Iconic companies such as Futurikon, Xilam, Télé Images, TeamTo, Marathon Media and Millimages are still very active in the French and international markets. Furthermore, the advent of younger companies such as GO-N, TAT and Zagtoon prove there is space for newer players. However, consolidation is in the air.

Last year, Giorgio Welter, former VP, animation at Télé Images Productions, and Christian Davin, founder and former CEO of Alphanim, joined forces with Jean-François Boyer’s Tetra Media Studio. The JV is called Monello Productions, and it aims to become a key player in the French animation scene.

Alvin1

Alvin!!! and the Chipmunks is for M6 and Nickelodeon

Then in December, Aton Soumache’s TV producer Method Animation and animated- features producer Onyx Films merged with Dimitri Rassam’s Chapter 2, giving birth to a major new company, On Entertainment. Dedicated to animation and live-action cinema, the holding has positioned itself as a kids content company with international ambitions.

An expert in adapting well-known properties, Soumache is currently producing the third season of Le Petit Prince for France 3; Robin Hood, Playmobil and Ladybug for TF1; and, with Zagtoon, Seven Seas for digital channel Gulli. It is also making the upcoming €57 million feature film Le Petit Prince, directed by Mark Osborne (Kung Fu Panda). Rassam will also work on Andrea Di Stefano’s upcoming Paradise Lost with Benicio del Toro. Soumache and Rassam each have major stakes in On Entertainment.

The three companies posted revenues of €34 million at last count, and On forecasts a yearly production volume ranging from €50 to €100 million for three TV series, four big-budget films (English- and French-language) and one animated movie every 18 months.

To expand and attract talent, the new entity also raised €12 million via a capital increase, notably backed by distributor and pay TV operator AB Group. Over the next five years, AB will also hold the French and international distribution rights to two TV series per year from Method, with an option to coproduce these shows as well. This industrial partnership marks AB’s return to animation and significantly strengthens its catalogue.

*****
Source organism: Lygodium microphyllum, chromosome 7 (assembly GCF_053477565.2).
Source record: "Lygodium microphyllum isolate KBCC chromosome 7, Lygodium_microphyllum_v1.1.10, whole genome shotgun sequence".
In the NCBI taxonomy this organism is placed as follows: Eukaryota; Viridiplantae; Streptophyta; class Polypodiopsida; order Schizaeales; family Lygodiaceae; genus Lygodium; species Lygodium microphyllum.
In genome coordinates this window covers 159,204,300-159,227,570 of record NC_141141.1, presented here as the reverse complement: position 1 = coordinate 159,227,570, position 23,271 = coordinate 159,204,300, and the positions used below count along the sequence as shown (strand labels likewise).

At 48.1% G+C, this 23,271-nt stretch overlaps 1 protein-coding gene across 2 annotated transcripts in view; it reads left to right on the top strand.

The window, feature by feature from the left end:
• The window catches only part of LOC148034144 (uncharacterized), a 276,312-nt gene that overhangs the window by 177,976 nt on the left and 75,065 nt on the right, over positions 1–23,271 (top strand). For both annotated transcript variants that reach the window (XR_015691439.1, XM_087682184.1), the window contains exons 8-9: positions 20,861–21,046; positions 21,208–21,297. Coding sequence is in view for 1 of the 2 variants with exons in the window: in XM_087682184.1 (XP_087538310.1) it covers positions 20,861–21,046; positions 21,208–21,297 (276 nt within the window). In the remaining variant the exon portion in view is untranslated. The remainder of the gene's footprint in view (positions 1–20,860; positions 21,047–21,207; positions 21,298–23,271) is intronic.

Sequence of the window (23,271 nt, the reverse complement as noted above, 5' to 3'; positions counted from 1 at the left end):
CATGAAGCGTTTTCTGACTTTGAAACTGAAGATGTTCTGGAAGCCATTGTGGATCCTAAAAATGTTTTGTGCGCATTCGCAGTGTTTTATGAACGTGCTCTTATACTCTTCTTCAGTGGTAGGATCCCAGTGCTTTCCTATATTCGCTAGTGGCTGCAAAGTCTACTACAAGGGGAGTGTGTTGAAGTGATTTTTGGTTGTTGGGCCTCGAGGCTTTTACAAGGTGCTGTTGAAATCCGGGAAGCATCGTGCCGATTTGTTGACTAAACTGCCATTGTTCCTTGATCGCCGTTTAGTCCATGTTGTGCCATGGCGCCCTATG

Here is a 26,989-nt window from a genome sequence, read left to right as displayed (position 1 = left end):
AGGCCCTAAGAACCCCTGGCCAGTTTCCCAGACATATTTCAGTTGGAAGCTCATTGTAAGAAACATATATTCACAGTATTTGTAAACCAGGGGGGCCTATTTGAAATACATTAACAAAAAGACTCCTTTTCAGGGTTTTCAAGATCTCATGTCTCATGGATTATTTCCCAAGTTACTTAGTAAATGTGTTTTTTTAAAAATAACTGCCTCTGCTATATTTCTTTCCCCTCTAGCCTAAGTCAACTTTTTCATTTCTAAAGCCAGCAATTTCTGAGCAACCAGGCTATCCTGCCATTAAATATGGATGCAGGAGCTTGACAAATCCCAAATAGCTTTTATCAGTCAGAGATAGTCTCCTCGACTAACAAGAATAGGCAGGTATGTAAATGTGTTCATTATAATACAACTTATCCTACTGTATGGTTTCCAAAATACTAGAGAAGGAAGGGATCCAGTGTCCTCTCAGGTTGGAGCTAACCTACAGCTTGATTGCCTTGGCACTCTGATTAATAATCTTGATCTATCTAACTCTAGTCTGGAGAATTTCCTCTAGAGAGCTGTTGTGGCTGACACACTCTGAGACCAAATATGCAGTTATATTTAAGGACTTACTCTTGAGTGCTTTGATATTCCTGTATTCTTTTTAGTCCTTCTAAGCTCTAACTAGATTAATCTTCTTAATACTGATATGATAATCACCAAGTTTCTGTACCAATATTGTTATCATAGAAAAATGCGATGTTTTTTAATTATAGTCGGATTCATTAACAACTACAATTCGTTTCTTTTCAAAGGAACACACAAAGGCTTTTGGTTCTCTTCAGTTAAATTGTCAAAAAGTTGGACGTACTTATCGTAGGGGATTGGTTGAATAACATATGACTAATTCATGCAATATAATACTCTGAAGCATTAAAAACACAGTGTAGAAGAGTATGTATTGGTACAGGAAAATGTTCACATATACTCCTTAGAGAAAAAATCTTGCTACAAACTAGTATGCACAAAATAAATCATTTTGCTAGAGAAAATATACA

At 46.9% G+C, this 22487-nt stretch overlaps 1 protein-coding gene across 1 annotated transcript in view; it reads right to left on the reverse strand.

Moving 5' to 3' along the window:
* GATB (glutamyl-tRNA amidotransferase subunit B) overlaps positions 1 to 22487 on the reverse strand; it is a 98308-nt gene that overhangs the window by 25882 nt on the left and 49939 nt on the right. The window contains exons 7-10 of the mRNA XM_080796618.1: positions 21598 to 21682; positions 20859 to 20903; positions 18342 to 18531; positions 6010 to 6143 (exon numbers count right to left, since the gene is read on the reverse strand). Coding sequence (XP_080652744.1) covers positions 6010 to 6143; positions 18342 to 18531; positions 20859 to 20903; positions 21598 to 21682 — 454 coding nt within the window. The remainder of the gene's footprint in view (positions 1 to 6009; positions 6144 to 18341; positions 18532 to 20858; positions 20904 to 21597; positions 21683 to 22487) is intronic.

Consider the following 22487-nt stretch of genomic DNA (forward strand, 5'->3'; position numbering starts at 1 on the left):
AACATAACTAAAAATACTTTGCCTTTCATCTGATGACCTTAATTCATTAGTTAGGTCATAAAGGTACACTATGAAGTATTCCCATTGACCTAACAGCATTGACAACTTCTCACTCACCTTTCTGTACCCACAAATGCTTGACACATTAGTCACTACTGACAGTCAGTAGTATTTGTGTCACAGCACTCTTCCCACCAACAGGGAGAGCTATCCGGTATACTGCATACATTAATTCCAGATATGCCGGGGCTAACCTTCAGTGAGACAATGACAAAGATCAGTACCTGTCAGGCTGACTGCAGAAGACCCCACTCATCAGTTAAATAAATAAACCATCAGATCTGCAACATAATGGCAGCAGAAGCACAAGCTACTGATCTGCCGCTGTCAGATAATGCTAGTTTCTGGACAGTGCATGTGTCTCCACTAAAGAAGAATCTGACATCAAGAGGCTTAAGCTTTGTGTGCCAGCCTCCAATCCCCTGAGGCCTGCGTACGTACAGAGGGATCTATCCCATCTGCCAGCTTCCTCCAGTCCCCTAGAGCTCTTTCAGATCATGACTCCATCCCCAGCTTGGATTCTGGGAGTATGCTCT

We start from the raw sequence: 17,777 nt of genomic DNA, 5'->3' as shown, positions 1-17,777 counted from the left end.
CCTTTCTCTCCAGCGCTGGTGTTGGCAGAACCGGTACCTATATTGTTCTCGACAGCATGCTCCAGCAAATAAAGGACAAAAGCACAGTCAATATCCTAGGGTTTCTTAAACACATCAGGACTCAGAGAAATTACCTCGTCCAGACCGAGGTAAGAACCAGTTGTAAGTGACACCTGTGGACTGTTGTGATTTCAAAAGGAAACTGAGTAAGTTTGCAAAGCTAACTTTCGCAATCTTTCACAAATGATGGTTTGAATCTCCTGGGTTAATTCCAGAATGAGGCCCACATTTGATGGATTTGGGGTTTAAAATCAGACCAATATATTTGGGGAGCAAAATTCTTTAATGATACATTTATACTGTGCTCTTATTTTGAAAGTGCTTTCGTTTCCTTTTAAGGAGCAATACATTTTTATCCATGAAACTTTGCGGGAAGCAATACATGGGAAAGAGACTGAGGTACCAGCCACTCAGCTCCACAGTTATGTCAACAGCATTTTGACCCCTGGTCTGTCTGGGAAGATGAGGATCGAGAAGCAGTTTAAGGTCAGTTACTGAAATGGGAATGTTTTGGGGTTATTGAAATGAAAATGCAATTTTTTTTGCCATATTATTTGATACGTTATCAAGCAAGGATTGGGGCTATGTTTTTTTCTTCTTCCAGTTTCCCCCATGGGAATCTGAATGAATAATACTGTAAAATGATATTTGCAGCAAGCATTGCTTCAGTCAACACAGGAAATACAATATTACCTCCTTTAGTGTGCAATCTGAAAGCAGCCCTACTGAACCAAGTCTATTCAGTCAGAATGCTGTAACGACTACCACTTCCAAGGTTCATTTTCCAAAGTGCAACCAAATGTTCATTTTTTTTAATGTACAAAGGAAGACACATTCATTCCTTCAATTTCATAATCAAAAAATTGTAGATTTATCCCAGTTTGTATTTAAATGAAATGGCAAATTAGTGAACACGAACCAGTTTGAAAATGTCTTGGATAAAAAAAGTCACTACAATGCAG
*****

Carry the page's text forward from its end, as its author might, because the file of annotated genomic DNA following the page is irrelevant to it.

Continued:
“It gives us a real visibility too,” says Soumache. “In France these days, there is no other way; you’re either small or pretty strong. A merger is a natural but essential evolution to reach a critical size. Our vision is both economic and artistic. Besides original creations, adapting classic properties is the clever way for an indie producer to work on the level of the US studios, as we do not have the same marketing capacities.”

As costs rise and margins drop, producers are currently looking for stability and to secure capital. Method’s evolution is not surprising” – Boris Hertzog, co-founder, OuiDO Productions

Working with renowned national and international kids properties is also the strategy of newly formed OuiDO Productions. The company is headed up by former Lagardère executives Boris Hertzog, Sandrine Nguyen and Billy Frédéric Richard, who launched it after Lagardère’s move out of animation last October to focus on fiction and unscripted programming.

The current assets of OuiDO come from Genao Productions and include international series Alvinnn!!! and the Chipmunks for M6 and Nickelodeon, coproduced with Alvin rights owner Bagdasarian Productions; and Sonic Boom for Gulli, Canal J and Cartoon Network US, a coproduction with Sega. Both are set for 2015. OuiDO is also preparing season two of Mini Loup for France Télévisions and developing an adaptation of Delcourt’s comic strip, Les Légendaires, with commercial broadcaster TF1.

“As costs rise and margins drop, producers are currently looking for stability and to secure capital,” Hertzog says. “Method’s evolution is not surprising.” He adds that OuiDO plans to find a financial partner or attach itself to another group within two years.